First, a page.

Tuesday, March 05, 2013

Muay Thai Warrior: Yamada, Ayothaya’s Samurai

For displaced ronin, Ayothaya-era Thailand was not such a bad place to relocate.  There was a considerable Japanese colony, steady work as mercenaries, and good diplomatic ties with their homeland.  Unfortunately, a secret cabal is out to overturn the existing order, but they will have to contend with the legendary hero Yamada Nagamasa in Nopporn Watin’s Muay Thai Warrior (a.k.a. Yamada: the Samurai of Ayothaya, trailer here), which releases today on DVD and Bluray from Well Go USA.

Attached to the Japanese Volunteer Army, Yamada and his comrades are tasked with apprehending roving gangs of Hongsawadee raiders, Ayothaya’s sworn enemies defeated but not vanquished by King Naresuan in the recent Elephant War.  However, when Yamada and his men get their hands on a few (dead of course) they are disturbed to find they are Japanese.  This is dangerous information that nearly costs Yamada his life.  Fortunately, Kham and his fellow imperial bodyguards interrupt the ambush just in the nick of time.

Badly beaten, Yamada is taken to Kham’s village to recuperate.  It is the first time Yamada finds himself at peace, aside for the occasional assassin sent to rub him out.  Kham’s sister Champa certainly makes an impression on him, but he also forges a deep friendship with the fierce Muay Thai fighter.  With the help of the Buddhist monk and trusted advisor royal advisor Phra Khru, Yamada learns Muay Thai in hopes of joining the King’s elite bodyguards.  He also has some unfinished business with his renegade countrymen.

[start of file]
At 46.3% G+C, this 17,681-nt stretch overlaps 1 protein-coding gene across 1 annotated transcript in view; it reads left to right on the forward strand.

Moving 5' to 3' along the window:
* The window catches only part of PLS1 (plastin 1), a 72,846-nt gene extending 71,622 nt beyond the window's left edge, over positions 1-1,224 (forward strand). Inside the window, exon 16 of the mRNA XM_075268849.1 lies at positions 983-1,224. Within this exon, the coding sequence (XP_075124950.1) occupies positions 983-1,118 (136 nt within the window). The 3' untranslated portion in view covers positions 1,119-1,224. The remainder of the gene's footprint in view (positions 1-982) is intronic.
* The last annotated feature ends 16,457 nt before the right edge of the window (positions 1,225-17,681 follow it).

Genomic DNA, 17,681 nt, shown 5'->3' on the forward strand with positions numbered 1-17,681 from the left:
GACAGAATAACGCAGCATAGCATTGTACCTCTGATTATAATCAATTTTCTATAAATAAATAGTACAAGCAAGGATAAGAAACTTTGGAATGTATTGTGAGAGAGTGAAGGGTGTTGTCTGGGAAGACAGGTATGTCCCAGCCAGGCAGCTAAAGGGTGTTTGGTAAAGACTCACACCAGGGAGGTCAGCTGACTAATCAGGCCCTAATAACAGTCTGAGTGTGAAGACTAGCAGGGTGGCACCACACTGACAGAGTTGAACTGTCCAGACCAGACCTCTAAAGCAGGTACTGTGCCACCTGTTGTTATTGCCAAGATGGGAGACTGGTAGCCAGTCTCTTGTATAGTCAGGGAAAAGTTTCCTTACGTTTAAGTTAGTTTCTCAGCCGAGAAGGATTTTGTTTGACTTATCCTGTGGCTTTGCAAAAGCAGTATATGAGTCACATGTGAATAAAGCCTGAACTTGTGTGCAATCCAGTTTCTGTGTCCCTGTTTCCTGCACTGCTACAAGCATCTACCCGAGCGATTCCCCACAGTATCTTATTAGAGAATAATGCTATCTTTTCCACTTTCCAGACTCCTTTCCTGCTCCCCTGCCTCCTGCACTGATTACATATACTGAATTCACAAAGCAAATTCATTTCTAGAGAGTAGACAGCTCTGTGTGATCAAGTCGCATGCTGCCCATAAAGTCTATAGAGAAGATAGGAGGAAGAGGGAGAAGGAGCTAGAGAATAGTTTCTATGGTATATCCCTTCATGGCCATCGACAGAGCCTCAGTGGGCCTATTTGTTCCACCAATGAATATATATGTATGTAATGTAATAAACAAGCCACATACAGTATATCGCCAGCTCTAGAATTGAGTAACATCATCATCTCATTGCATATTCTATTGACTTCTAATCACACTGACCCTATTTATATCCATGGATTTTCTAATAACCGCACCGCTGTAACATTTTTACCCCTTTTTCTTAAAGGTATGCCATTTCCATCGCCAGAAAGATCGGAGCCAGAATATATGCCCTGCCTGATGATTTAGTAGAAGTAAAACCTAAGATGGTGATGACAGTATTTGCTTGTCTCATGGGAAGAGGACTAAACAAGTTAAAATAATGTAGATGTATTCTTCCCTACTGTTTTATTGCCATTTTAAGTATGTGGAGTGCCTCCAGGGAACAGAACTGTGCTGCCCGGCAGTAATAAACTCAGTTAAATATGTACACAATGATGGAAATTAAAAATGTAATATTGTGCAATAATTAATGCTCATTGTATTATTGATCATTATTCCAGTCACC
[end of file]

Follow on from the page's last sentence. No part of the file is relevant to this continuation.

As an exercise in comparing and contrasting various forms of martial arts, Muay Thai definitely has the advantage in MTW.  Whereas it utilizes knees and elbows to devastating effect, the styles of their rivals largely seem to involve impaling one’s self on your opponent’s sword.  At least that is how it looks during the massive Hongsawadee beatdown.  It is certainly cinematic though, as are the torch-lit showdowns between Yamada and the evil Japanese mastermind.

Seigi Ozeki an engaging action figure, even if he does not quite have the skills of the real life mustachioed Muay Thai boxers cast around him.  Likewise, Kanokkorn Jaicheun is a charismatic presence as Yamada’s chaste love interest.  Most notably for Thai film patrons, Sorapong Chatree brings stately gravitas as Phra Khru, more or less reprising his role in HSH Prince Chatrichalerm Yukol’s epic Kingdom of War.

Lushly lensed by cinematographer Chuchart Nantittanyathada, MTW features stunning locales and rich period settings.  Oddly enough, it is the fight choreography that is rather inconsistent.  Still, it is a rather stirring depiction of honor and loyalty by choice rather than accident of birth.  Conceived to mark 124 years of Thai-Japanese diplomatic relations (and just how did you observe the anniversary?), Muay Thai Warrior will certainly entertain fans of historicals loaded with action and intrigue.  It is now available for home viewing from Well Go USA.